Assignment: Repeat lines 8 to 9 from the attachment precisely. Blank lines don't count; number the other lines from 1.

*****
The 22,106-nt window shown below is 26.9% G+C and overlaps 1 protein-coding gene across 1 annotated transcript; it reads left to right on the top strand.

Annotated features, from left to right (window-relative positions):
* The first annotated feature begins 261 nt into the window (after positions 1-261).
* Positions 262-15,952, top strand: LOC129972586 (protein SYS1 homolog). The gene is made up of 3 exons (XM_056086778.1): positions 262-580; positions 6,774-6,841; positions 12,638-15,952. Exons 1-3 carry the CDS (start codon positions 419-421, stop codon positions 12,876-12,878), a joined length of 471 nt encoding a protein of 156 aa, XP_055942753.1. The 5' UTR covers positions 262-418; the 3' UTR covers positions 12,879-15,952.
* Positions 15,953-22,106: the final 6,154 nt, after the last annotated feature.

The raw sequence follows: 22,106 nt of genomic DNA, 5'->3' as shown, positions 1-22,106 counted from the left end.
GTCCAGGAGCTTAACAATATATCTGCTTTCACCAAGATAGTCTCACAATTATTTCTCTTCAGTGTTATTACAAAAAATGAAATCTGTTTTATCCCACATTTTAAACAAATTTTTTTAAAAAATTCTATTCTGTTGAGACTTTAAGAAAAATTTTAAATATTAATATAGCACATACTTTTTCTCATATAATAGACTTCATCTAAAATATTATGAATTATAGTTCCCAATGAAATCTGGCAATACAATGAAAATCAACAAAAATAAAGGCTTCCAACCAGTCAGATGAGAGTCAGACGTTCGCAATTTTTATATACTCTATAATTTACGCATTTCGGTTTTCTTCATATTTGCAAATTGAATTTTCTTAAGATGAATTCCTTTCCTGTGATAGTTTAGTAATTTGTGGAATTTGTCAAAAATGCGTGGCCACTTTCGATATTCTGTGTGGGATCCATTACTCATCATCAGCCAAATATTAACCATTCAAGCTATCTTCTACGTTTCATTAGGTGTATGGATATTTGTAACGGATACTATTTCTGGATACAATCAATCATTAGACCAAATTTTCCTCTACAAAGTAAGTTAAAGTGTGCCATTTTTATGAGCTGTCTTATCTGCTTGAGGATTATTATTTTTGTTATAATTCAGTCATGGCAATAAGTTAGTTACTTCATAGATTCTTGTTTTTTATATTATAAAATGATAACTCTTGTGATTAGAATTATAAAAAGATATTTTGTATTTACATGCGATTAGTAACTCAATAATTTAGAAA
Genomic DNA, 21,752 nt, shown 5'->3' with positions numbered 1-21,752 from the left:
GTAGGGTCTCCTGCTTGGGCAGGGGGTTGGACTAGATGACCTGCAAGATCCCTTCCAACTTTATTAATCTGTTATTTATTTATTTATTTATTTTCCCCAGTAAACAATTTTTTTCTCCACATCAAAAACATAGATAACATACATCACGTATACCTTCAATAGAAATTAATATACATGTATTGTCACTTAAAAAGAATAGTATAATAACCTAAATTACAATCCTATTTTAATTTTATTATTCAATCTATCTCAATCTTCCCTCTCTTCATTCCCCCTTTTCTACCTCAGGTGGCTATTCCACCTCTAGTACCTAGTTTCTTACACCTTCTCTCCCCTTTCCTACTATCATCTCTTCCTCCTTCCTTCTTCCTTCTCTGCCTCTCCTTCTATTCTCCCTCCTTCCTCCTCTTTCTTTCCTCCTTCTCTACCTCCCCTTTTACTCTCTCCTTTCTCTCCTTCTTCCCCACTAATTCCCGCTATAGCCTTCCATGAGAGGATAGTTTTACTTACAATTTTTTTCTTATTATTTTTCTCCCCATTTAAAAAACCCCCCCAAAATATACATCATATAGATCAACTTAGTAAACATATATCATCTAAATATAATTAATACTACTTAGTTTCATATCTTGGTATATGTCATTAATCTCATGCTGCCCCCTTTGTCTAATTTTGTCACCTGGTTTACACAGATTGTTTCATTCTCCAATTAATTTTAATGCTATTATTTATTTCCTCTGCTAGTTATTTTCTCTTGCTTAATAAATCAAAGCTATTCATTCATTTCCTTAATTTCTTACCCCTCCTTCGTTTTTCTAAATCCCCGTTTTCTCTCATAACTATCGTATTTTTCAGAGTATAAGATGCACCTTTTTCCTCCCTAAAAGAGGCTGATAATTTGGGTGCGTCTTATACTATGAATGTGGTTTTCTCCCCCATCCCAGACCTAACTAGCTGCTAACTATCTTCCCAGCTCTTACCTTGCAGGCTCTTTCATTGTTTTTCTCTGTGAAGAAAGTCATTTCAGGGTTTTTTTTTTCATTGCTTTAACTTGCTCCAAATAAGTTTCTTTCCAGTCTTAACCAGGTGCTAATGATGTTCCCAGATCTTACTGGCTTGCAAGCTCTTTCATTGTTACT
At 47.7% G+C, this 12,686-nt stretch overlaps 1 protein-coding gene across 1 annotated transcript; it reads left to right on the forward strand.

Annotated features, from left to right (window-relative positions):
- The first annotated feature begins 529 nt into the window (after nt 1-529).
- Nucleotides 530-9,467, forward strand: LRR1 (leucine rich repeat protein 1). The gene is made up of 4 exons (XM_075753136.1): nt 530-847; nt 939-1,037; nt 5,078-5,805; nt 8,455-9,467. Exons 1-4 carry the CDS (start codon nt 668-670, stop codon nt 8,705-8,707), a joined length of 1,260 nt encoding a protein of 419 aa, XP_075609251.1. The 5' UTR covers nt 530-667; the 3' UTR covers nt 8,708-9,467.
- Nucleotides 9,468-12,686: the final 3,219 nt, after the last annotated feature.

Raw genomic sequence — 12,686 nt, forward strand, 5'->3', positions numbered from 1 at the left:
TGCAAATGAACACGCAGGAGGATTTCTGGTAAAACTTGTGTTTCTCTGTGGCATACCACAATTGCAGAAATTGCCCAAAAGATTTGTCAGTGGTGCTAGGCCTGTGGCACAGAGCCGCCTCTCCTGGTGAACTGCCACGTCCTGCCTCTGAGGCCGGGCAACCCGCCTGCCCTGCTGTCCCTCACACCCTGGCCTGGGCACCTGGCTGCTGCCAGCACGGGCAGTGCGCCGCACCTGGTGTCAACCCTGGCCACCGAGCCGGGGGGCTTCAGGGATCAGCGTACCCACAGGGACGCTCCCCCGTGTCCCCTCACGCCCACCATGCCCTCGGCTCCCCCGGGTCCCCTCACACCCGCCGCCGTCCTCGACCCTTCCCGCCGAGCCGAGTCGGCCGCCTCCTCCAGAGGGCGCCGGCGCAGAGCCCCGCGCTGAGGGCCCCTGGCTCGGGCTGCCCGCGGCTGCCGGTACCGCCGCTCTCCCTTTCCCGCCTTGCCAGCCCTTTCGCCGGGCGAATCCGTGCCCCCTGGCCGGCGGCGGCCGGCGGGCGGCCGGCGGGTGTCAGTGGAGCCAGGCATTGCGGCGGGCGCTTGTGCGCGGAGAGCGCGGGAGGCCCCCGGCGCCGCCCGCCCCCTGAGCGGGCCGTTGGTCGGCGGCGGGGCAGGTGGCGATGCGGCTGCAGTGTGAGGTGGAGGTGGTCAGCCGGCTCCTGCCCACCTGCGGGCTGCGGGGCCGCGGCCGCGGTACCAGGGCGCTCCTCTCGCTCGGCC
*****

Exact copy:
Genomic DNA, 21,752 nt, shown 5'->3' with positions numbered 1-21,752 from the left:
GTAGGGTCTCCTGCTTGGGCAGGGGGTTGGACTAGATGACCTGCAAGATCCCTTCCAACTTTATTAATCTGTTATTTATTTATTTATTTATTTTCCCCAGTAAACAATTTTTTTCTCCACATCAAAAACATAGATAACATACATCACGTATACCTTCAATAGAAATTAATATACATGTATTGTCACTTAAAAAGAATAGTATAATAACCTAAATTACAATCCTATTTTAATTTTATTATTCAATCTATCTCAATCTTCCCTCTCTTCATTCCCCCTTTTCTACCTCAGGTGGCTATTCCACCTCTAGTACCTAGTTTCTTACACCTTCTCTCCCCTTTCCTACTATCATCTCTTCCTCCTTCCTTCTTCCTTCTCTGCCTCTCCTTCTATTCTCCCTCCTTCCTCCTCTTTCTTTCCTCCTTCTCTACCTCCCCTTTTACTCTCTCCTTTCTCTCCTTCTTCCCCACTAATTCCCGCTATAGCCTTCCATGAGAGGATAGTTTTACTTACAATTTTTTTCTTATTATTTTTCTCCCCATTTAAAAAACCCCCCCAAAATATACATCATATAGATCAACTTAGTAAACATATATCATCTAAATATAATTAATACTACTTAGTTTCATATCTTGGTATATGTCATTAATCTCATGCTGCCCCCTTTGTCTAATTTTGTCACCTGGTTTACACAGATTGTTTCATTCTCCAATTAATTTTAATGCTATTATTTATTTCCTCTGCTAGTTATTTTCTCTTGCTTAATAAATCAAAGCTATTCATTCATTTCCTTAATTTCTTACCCCTCCTTCGTTTTTCTAAATCCCCGTTTTCTCTCATAACTATCGTATTTTTCAGAGTATAAGATGCACCTTTTTCCTCCCTAAAAGAGGCTGATAATTTGGGTGCGTCTTATACTATGAATGTGGTTTTCTCCCCCATCCCAGACCTAACTAGCTGCTAACTATCTTCCCAGCTCTTACCTTGCAGGCTCTTTCATTGTTTTTCTCTGTGAAGAAAGTCATTTCAGGGTTTTTTTTTTCATTGCTTTAACTTGCTCCAAATAAGTTTCTTTCCAGTCTTAACCAGGTGCTAATGATGTTCCCAGATCTTACTGGCTTGCAAGCTCTTTCATTGTTACT